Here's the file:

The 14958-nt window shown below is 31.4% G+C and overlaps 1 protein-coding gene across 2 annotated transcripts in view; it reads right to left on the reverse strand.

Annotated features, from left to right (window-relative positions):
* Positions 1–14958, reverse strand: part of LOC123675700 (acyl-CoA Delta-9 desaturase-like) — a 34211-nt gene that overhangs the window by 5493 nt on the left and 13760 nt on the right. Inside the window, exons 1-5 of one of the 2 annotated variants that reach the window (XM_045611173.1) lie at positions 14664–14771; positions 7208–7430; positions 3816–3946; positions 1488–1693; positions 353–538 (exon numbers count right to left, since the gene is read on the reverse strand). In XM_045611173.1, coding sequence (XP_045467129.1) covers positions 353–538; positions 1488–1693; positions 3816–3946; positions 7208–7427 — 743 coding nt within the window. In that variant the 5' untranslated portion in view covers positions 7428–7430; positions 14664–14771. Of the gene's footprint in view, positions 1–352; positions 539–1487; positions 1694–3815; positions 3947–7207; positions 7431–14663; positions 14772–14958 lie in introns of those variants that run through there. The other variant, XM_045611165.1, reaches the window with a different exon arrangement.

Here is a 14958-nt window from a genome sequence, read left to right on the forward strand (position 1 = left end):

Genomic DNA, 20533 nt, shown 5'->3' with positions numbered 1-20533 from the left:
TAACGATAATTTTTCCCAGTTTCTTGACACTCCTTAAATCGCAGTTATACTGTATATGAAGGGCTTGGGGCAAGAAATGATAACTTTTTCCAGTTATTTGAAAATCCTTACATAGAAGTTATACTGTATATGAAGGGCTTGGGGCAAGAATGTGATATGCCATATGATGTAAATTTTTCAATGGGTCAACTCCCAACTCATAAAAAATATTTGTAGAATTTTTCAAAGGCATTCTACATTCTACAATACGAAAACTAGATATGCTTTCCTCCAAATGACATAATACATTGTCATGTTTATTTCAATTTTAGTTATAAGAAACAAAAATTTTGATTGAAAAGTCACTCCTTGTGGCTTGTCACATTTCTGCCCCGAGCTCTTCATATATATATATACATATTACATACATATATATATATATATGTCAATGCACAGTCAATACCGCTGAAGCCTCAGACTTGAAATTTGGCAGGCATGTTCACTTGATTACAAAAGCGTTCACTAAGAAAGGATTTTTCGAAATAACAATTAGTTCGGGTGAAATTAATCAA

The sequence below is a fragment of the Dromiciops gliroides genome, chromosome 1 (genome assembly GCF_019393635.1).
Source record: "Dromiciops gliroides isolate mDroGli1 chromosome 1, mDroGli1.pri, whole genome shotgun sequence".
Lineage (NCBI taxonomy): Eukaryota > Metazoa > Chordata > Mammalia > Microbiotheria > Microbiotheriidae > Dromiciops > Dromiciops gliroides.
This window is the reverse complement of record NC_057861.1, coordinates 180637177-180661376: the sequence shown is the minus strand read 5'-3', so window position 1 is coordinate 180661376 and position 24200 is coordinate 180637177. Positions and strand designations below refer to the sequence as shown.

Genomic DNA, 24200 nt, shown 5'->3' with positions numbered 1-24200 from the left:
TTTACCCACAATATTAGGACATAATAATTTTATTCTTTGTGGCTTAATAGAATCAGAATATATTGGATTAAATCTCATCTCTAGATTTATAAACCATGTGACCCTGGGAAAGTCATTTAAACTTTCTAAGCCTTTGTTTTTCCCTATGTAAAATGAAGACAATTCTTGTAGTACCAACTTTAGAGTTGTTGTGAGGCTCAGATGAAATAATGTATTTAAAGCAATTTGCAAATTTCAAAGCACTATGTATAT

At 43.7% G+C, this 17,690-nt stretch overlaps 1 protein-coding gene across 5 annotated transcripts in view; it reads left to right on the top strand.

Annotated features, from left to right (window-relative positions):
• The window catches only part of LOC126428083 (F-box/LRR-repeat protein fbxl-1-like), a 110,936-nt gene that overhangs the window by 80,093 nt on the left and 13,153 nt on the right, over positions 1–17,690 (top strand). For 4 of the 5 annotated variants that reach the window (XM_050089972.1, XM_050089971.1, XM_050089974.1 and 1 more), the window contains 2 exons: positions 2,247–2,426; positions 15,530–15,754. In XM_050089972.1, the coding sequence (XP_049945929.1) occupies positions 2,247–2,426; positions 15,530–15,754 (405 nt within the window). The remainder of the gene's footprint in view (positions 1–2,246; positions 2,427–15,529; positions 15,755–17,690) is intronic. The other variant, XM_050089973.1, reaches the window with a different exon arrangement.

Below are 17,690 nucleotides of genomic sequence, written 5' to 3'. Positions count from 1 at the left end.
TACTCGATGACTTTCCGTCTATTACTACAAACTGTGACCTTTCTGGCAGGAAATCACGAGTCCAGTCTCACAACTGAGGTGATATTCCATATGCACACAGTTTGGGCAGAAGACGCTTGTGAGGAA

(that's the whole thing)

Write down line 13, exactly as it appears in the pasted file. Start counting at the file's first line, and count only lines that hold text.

At 43.7% G+C, this 17,690-nt stretch overlaps 1 protein-coding gene across 5 annotated transcripts in view; it reads left to right on the top strand.